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Original scientific paper

Diocletian’s Porphyry Sarcophagus (?)

Zrinka Buljević ; Arheološki muzej u Splitu

Full text: croatian pdf 604 Kb

page 429-441

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Full text: english pdf 604 Kb

page 429-441

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Diocletian was divinised after his death, which took place between 313 and 316, and was buried in the mausoleum of his Split residence. From the credible Roman historian Ammianus Marcellinus (Res gestae XVI, 8, 3-7), from his description of a plot that included fornication, false accusations of theft of the purple curtain from Diocletian’s grave and an execution, we learn that his tomb was still not desecrated in the mausoleum in 356, at the time of Emperor Constantius II. In 356 Constantius II promulgated two laws against paganism in which the making of sacrifices and using the temples for cult purposes were banned under pain of death. In the same year, however, he also issued a law strictly forbidding the desecration of graves. Nenad Cambi, following Kähler, hypothesises that his tomb was a porphyry sarcophagus, with a lid in the form of a roof with two pitches, located in the eastern rectangular niche of the cella, removed, and smashed to pieces in the 5th or 6th century after the mausoleum was converted to Christian use.
According to I. Basić the mausoleum in which the emperor’s grave was housed in a cell or in a crypt, survived until the 6th century, without any important modifications, at which time it was converted into a church. He thinks that the emperor’s mortal remains were removed only when the Christians took over the mausoleum, probably in the mid-6th century, at the time of the Emperor Justinian, when it was consecrated as a Christian cult structure meant for the celebration of SS. Cosmas and Damian. E. Marin believes that the sarcophagus was destroyed during the destruction of the Split Palace by Totila the Ostrogoth in 549, after which the mausoleum was closed until it was repurposed as church, or cathedral, in the 1st half of the 7th century. F. Bulić hypothesised that Diocletian was buried in a porphyry sarcophagus located in the centre of the cella of the mausoleum, while the eastern semicircular niches had probably been intended for the sarcophagi of his wife and daughter.
In the porphyry fragments found around the mausoleum were parts of the architecture of the palace, not bits of a sarcophagus. H. Kähler held that the emperor was buried in a non-figural porphyry sarcophagus smashed when the mausoleum was being converted to a church, the remains of it being kept among other porphyry fragments in the yard of the Archaeological Museum in Split. He supposed that it was of the same shape as sarcophagi from Constantinople. E. Marin last published descriptions of porphyry fragments that might have been parts of a sarcophagus transported from the burned-down Old Bishop’s Place, in the opinion that these were the same parts that Bulić had found. Three fragments might have been at the top of the lid, one of which is a possible acroterium, with smoothed surfaces at a right angle; one is a fragment of the top of a roof with smoothed surfaces at an obtuse angle; and two are moulded fragments of the possible lower part of the chest. The key fragment is that the surfaces of which intersect at an obtuse angle. Marin too accepts Kähler’s interpretation of the shape of the sarcophagus with a lid shaped like a dual pitched roof, of the kind that were common in the Constantine period and are kept in Constantinople; M. Klein holds that this is the fragment of the lid of probably Diocletian’s sarcophagus, while G. Koch says it is to do with a smooth chest of a sarcophagus with a lid in the shape of a roof imported from Alexandria. If these are indeed fragments of a sarcophagus, Marin sees in the three fragments the smoothed surfaces of which meet at a right angle parts of a different, similar sarcophagus; in the two fragments with mouldings, he sees the foot of one of two sarcophagi – Diocletian’s or, perhaps, Prisca’s. He is willing to accept both hypotheses concerning the location of Diocletian’s sarcophagus, that of Bulić, in the centre of the cella, and Kähler’s, in the eastern niche, with Prisca’s in the right lateral niche.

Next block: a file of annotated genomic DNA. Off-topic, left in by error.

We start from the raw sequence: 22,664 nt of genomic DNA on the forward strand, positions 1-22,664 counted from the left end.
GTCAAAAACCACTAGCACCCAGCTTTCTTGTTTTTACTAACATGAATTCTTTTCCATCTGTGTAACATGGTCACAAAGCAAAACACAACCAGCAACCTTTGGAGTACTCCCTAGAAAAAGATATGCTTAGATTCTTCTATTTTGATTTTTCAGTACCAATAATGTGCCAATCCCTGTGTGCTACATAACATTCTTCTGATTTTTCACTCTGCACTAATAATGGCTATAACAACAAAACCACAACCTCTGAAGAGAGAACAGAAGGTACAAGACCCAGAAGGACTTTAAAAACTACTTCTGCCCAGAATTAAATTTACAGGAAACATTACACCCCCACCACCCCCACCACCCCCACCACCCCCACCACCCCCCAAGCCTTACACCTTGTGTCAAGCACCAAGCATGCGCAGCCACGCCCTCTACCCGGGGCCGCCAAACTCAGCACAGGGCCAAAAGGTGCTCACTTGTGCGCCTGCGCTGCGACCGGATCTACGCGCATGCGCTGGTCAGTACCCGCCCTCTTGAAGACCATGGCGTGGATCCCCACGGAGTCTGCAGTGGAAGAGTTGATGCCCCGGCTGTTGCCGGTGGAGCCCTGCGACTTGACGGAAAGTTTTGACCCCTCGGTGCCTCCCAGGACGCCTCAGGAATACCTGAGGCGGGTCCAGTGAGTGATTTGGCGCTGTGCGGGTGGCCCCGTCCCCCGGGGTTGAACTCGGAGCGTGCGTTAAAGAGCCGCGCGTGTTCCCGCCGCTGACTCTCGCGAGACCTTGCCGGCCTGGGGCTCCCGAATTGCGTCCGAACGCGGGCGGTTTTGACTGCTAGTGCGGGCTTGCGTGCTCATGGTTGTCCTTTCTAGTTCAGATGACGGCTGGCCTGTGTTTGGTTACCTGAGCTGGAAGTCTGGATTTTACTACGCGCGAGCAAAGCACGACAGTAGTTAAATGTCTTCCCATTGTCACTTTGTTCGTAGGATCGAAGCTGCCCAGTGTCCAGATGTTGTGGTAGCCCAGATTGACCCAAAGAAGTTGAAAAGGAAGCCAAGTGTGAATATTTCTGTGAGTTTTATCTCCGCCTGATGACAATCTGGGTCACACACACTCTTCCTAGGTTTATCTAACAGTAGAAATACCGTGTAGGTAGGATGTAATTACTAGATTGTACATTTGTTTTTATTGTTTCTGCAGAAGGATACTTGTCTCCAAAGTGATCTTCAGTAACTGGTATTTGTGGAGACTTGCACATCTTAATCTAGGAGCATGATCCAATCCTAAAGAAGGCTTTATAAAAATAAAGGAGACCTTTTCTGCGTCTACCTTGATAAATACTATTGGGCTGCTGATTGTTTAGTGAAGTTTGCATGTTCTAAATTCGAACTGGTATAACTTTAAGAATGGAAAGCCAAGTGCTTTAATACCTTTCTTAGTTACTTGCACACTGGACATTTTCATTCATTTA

These porphyry fragments, from among some sixty, are kept in the Archaeological Museum in Split, where they were systematically processed in 2011 to determine what they belonged to. All the fragments were photographed and 3D-scanned with a high precision scanner (0.2 mm), a Konica Minolta VI-910, in order for us to be able to put the volumes together to show the unit that they might have belonged to. But by manipulation of the fragments, no fit was obtained. The character of the fractures indicates deliberate smashing. According to the colour and texture of the fragments, three types of porphyry can be distinguished. Here the fragments with worked or smoothly polished surfaces of light porphyry with small white grains in the structure of the material, type 1 porphyry, the surfaces of which intersect at right or obtuse angles are distinguished from the profiled fragments. Fragment inv. no. AMS-38373/2, the surfaces of which intersect at an obtuse angle, might be a part of the lid of a sarcophagus. Fragments inv. no. AMS-38373/42, AMS-38373/43, AMS-38373/44 the surfaces of which intersect at a right angle might be fragments of a sarcophagus. If they were parts of a sarcophagus, then two profiled fragments, inv. no. AMS 38373/1 and AMS-38373/32 and might be fitted into its base. But we would remark that these fragments are not well polished, unlike those mentioned above. The surfaces of the key fragment, that which Kähler hypothesised to have been a fragment of Diocletian’s sarcophagus, which later researchers have followed, which we have exhibited in the lapidarium (inv. no. AMS-38373/2) intersect at an obtuse angle of 110° to 106° 53’. This imaging revealed nothing essentially new, the fragments of the possible sarcophagus do not join on any single surface, the only thing is that they have been documented. It is to be expected that Diocletian was after all buried in a porphyry sarcophagus. Only the fragment the surfaces of which cut at an obtuse angle suggests the possibility, for it is impossible to imagine any other architectural form the surfaces of which cut at this angle. Considering all that is said, we cannot, alas, confirm the hypothesis that the other porphyry fragments in the Archaeological Museum in Split are parts of a sarcophagus, and cannot conclude even which other architectural form these fragments might belong to.